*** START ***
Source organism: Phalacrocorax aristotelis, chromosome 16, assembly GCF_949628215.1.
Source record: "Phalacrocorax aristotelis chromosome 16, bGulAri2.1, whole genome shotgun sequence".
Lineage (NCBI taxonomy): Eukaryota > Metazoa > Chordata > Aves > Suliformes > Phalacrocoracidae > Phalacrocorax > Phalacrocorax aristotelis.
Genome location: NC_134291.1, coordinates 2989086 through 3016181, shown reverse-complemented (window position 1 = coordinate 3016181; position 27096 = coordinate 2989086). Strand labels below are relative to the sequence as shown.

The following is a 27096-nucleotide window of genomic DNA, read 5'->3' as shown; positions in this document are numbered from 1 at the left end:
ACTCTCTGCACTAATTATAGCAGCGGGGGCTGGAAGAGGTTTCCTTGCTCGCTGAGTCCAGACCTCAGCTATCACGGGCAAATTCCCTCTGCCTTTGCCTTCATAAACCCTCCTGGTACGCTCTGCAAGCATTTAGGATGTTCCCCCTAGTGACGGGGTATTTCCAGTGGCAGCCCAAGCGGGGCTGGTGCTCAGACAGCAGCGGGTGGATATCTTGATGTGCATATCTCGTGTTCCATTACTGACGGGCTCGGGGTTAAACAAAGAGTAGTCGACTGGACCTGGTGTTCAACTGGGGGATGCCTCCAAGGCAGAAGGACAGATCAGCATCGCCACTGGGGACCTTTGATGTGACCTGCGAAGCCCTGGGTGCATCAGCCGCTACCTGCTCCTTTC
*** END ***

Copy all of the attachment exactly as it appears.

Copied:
Source organism: Phalacrocorax aristotelis, chromosome 16, assembly GCF_949628215.1.
Source record: "Phalacrocorax aristotelis chromosome 16, bGulAri2.1, whole genome shotgun sequence".
Lineage (NCBI taxonomy): Eukaryota > Metazoa > Chordata > Aves > Suliformes > Phalacrocoracidae > Phalacrocorax > Phalacrocorax aristotelis.
Genome location: NC_134291.1, coordinates 2989086 through 3016181, shown reverse-complemented (window position 1 = coordinate 3016181; position 27096 = coordinate 2989086). Strand labels below are relative to the sequence as shown.

The following is a 27096-nucleotide window of genomic DNA, read 5'->3' as shown; positions in this document are numbered from 1 at the left end:
ACTCTCTGCACTAATTATAGCAGCGGGGGCTGGAAGAGGTTTCCTTGCTCGCTGAGTCCAGACCTCAGCTATCACGGGCAAATTCCCTCTGCCTTTGCCTTCATAAACCCTCCTGGTACGCTCTGCAAGCATTTAGGATGTTCCCCCTAGTGACGGGGTATTTCCAGTGGCAGCCCAAGCGGGGCTGGTGCTCAGACAGCAGCGGGTGGATATCTTGATGTGCATATCTCGTGTTCCATTACTGACGGGCTCGGGGTTAAACAAAGAGTAGTCGACTGGACCTGGTGTTCAACTGGGGGATGCCTCCAAGGCAGAAGGACAGATCAGCATCGCCACTGGGGACCTTTGATGTGACCTGCGAAGCCCTGGGTGCATCAGCCGCTACCTGCTCCTTTC